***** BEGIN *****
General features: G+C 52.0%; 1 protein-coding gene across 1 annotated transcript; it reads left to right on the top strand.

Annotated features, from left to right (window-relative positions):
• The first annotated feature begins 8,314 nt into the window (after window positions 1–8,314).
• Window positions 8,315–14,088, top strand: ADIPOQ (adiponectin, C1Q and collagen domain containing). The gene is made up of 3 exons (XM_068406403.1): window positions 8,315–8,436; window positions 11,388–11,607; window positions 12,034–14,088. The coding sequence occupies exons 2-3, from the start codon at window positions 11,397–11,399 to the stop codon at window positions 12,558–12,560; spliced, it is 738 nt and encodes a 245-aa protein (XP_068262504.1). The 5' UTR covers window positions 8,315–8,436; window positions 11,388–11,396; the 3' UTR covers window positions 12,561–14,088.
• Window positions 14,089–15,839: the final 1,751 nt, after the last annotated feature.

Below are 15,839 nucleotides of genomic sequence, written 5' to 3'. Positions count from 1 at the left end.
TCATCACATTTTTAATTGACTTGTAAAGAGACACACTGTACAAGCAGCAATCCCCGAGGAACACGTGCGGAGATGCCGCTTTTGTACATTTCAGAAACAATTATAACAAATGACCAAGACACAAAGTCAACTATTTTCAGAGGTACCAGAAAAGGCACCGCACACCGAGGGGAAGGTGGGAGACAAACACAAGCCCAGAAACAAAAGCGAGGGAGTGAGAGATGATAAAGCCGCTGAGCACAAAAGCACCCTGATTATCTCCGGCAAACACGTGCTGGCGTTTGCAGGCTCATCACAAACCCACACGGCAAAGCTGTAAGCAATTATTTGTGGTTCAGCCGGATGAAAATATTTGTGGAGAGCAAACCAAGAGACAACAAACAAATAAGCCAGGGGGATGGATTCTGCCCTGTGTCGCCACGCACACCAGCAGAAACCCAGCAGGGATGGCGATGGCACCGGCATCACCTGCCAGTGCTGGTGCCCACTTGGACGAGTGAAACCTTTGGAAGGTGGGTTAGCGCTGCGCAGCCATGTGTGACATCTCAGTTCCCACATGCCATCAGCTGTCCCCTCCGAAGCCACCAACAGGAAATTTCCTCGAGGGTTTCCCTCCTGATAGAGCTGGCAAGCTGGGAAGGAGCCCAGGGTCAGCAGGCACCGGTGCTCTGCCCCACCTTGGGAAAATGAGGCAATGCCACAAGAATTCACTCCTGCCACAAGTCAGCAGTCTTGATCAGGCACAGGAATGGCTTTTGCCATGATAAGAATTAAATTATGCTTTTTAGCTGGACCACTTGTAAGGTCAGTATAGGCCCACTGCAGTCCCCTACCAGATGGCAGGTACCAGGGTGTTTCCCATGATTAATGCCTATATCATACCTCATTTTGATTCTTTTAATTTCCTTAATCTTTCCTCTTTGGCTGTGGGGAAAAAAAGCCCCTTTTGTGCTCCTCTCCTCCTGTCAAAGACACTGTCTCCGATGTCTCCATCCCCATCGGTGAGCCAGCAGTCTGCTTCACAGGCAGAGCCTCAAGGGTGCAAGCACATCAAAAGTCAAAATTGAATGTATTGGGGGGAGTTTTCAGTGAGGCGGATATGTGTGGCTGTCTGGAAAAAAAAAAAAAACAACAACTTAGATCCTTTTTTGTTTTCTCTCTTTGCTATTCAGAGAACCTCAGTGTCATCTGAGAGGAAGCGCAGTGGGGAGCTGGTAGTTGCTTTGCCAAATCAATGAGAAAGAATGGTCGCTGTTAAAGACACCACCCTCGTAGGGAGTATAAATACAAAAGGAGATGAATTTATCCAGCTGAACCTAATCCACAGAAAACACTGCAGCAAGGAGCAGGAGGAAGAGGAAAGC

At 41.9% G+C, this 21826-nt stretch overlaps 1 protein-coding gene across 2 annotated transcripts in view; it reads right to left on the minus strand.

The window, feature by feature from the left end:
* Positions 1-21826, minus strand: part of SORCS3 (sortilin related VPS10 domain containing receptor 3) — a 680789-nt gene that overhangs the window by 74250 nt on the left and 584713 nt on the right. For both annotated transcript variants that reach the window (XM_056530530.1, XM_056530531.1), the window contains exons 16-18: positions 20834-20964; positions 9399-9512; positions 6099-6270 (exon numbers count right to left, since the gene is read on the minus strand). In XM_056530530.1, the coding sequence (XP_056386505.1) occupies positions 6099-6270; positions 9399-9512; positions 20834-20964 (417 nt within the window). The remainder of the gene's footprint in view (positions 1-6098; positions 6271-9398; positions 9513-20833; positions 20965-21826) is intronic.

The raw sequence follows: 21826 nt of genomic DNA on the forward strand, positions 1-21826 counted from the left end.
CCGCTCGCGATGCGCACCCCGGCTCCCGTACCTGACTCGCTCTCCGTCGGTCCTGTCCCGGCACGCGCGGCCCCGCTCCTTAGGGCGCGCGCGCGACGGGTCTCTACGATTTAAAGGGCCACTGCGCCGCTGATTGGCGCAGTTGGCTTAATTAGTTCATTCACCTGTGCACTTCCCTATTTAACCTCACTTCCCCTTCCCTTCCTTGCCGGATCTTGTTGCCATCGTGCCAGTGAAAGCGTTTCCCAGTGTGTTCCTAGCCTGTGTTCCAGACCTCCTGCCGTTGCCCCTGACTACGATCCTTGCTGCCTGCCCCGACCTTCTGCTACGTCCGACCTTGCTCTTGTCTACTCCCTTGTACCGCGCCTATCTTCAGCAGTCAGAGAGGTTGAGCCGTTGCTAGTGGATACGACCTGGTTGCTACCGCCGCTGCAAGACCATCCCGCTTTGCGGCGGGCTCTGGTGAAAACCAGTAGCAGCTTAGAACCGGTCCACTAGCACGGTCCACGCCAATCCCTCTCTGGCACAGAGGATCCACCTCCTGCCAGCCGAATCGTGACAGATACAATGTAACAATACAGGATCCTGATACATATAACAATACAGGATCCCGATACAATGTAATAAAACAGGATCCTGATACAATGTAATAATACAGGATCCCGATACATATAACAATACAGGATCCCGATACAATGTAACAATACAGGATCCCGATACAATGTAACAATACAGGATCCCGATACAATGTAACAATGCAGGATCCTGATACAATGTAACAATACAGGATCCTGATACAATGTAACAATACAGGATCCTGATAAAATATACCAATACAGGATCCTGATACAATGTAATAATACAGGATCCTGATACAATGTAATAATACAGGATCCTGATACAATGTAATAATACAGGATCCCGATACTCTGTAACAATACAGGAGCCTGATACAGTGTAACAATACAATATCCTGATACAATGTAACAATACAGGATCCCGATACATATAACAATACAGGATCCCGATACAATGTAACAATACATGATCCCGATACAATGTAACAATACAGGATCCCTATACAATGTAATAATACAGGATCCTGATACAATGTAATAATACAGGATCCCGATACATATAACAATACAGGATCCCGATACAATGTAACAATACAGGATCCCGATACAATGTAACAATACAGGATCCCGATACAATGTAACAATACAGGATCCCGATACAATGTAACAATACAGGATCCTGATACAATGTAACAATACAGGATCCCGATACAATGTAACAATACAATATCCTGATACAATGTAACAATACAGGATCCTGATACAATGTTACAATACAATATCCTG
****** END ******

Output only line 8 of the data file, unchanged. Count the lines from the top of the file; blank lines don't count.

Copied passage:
At 41.9% G+C, this 21826-nt stretch overlaps 1 protein-coding gene across 2 annotated transcripts in view; it reads right to left on the minus strand.